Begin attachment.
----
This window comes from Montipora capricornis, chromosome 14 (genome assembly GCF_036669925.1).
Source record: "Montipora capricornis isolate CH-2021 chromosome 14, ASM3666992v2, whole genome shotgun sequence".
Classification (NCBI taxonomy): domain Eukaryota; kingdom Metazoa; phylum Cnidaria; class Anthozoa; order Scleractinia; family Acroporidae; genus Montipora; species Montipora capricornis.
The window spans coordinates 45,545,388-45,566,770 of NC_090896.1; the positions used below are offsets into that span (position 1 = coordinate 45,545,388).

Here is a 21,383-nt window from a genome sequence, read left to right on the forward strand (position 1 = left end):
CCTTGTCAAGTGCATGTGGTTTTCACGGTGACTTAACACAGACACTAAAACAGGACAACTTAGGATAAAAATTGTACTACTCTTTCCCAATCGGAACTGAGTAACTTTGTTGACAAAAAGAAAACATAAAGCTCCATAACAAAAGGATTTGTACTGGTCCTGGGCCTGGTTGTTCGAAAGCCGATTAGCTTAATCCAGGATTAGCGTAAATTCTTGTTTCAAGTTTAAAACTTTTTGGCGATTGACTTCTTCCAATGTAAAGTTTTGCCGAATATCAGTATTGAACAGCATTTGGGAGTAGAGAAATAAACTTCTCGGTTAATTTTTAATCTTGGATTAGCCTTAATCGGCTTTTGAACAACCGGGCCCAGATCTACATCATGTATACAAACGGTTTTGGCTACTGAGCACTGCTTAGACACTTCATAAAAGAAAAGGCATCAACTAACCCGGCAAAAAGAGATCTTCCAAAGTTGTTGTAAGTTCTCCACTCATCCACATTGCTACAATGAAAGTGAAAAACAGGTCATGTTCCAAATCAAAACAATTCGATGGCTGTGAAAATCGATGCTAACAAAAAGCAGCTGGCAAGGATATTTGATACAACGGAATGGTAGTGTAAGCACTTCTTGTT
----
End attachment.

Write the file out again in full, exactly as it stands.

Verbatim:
This window comes from Montipora capricornis, chromosome 14 (genome assembly GCF_036669925.1).
Source record: "Montipora capricornis isolate CH-2021 chromosome 14, ASM3666992v2, whole genome shotgun sequence".
Classification (NCBI taxonomy): domain Eukaryota; kingdom Metazoa; phylum Cnidaria; class Anthozoa; order Scleractinia; family Acroporidae; genus Montipora; species Montipora capricornis.
The window spans coordinates 45,545,388-45,566,770 of NC_090896.1; the positions used below are offsets into that span (position 1 = coordinate 45,545,388).

Here is a 21,383-nt window from a genome sequence, read left to right on the forward strand (position 1 = left end):
CCTTGTCAAGTGCATGTGGTTTTCACGGTGACTTAACACAGACACTAAAACAGGACAACTTAGGATAAAAATTGTACTACTCTTTCCCAATCGGAACTGAGTAACTTTGTTGACAAAAAGAAAACATAAAGCTCCATAACAAAAGGATTTGTACTGGTCCTGGGCCTGGTTGTTCGAAAGCCGATTAGCTTAATCCAGGATTAGCGTAAATTCTTGTTTCAAGTTTAAAACTTTTTGGCGATTGACTTCTTCCAATGTAAAGTTTTGCCGAATATCAGTATTGAACAGCATTTGGGAGTAGAGAAATAAACTTCTCGGTTAATTTTTAATCTTGGATTAGCCTTAATCGGCTTTTGAACAACCGGGCCCAGATCTACATCATGTATACAAACGGTTTTGGCTACTGAGCACTGCTTAGACACTTCATAAAAGAAAAGGCATCAACTAACCCGGCAAAAAGAGATCTTCCAAAGTTGTTGTAAGTTCTCCACTCATCCACATTGCTACAATGAAAGTGAAAAACAGGTCATGTTCCAAATCAAAACAATTCGATGGCTGTGAAAATCGATGCTAACAAAAAGCAGCTGGCAAGGATATTTGATACAACGGAATGGTAGTGTAAGCACTTCTTGTT